At the recent annual meeting of the Prichard Committee for Academic Excellence in Kentucky the focus turned to transforming school climate and culture. This focus included a specific desired outcome of culture and climates which specifically promote equity of opportunities.  

Over the course of a day and a wonderful agenda, the Committee and guests heard from students, educators, national scholars, journalists, and a former U.S. Ambassador on strengthening school climate and culture. This focus transforming school climate and culture links to a recently adopted three-year strategic plan adopted at the meeting by the 100+ members of the Prichard Committee.

In an effort to translate this learning into specific recommendations for educators and, in particular, the leaders of schools the Prichard Committee and guests worked hard to identify specific suggestions across a variety of domains of climate and culture in schools. The attendees identified the following 11 domains of the challenge.

  1. More student autonomy/agency

  2. Teacher autonomy & agency

  3. Intentional communication with parents

  4. More authentic project based learning/projects

  5. Nurture and respect educational professionals

  6. Authentic/meaningful teacher administrator dialogue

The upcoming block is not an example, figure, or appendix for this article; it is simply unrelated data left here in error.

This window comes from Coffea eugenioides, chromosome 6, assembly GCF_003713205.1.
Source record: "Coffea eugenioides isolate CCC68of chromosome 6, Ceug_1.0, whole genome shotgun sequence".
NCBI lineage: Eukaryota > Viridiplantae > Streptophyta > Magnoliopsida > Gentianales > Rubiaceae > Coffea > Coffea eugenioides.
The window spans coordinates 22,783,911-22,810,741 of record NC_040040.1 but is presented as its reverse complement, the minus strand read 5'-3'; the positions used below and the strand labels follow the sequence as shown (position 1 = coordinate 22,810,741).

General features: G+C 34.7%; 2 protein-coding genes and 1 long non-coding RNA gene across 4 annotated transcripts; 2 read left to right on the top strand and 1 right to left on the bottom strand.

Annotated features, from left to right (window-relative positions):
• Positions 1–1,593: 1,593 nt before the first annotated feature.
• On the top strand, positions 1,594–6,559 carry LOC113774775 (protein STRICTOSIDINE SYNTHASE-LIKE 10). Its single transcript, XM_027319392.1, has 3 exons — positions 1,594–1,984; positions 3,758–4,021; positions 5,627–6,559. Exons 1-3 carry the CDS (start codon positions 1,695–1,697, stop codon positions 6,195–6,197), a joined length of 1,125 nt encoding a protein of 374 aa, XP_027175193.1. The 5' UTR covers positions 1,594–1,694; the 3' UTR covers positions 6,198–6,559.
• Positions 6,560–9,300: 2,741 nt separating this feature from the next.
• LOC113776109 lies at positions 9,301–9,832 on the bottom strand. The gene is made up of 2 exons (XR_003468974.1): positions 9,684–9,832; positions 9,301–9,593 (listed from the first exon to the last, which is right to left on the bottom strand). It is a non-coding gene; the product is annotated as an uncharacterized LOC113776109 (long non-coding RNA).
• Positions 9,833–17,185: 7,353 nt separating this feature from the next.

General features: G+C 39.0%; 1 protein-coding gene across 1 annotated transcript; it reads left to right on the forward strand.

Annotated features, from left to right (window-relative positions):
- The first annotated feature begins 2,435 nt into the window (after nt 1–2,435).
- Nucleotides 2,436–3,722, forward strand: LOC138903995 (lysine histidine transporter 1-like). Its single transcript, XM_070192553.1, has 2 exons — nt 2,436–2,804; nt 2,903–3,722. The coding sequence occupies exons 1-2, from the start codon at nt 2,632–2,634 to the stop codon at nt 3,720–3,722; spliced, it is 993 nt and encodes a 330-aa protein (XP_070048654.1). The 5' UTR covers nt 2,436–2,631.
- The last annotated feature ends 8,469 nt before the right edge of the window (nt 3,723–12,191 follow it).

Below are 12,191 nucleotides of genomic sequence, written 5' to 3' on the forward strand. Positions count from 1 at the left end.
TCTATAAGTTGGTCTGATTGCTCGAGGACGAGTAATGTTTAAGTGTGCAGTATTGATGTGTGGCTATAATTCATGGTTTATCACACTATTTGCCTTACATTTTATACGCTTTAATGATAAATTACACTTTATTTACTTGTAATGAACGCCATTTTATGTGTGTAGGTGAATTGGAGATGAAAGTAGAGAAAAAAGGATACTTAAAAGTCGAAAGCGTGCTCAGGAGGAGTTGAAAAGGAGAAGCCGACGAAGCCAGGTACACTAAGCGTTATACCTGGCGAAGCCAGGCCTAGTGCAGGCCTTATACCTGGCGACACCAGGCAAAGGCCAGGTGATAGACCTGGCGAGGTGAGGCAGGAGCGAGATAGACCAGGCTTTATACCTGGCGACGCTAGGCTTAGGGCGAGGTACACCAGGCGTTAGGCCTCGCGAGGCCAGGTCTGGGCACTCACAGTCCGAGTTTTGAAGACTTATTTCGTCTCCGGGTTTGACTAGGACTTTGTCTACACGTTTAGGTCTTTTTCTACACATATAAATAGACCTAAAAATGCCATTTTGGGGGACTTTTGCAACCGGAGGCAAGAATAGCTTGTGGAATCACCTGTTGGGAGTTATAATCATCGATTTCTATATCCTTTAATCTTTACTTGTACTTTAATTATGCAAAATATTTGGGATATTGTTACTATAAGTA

7. Collaborative community partnerships

  8. Equal academic/sports emphasis

  9. Equity of opportunity and inclusive excellence

  10. Engaging all students

  11. State accountability of climate

Across eight of these domains, the attendees sought to work collaboratively to identify eight specific suggestions for a total of 64 specific suggestions for educators and school leaders to improve school culture and climate toward equity of opportunity. This task was formatted into Lotus Blossom coordinated through the collaborative use of Google Docs and Google Draw. A picture of the final result is below. In the middle is the core challenge (bright green) surrounded by the 8 domains of the task (yellow). Then, each domain is explored in more detail on the petals of the lotus blossom flower (the yellow box surrounded by mostly green boxes). Finally, the colored boxes within each petal represent our identified practices that we wish to share with school leaders and other educators as the potentially most impactful near-term implementation concepts.

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Full Lotus Blossom (zoom in): http://go.uky.edu/prichard  

Once the 64 ideas were generated, we again worked collaboratively to identify our suggestions for the most impactful concepts that educators and school leaders might employ (the blue, red, orange and purple in the image). The following is the result of those impactful suggestions across the 8 domains examined in the full Lotus Blossom activity.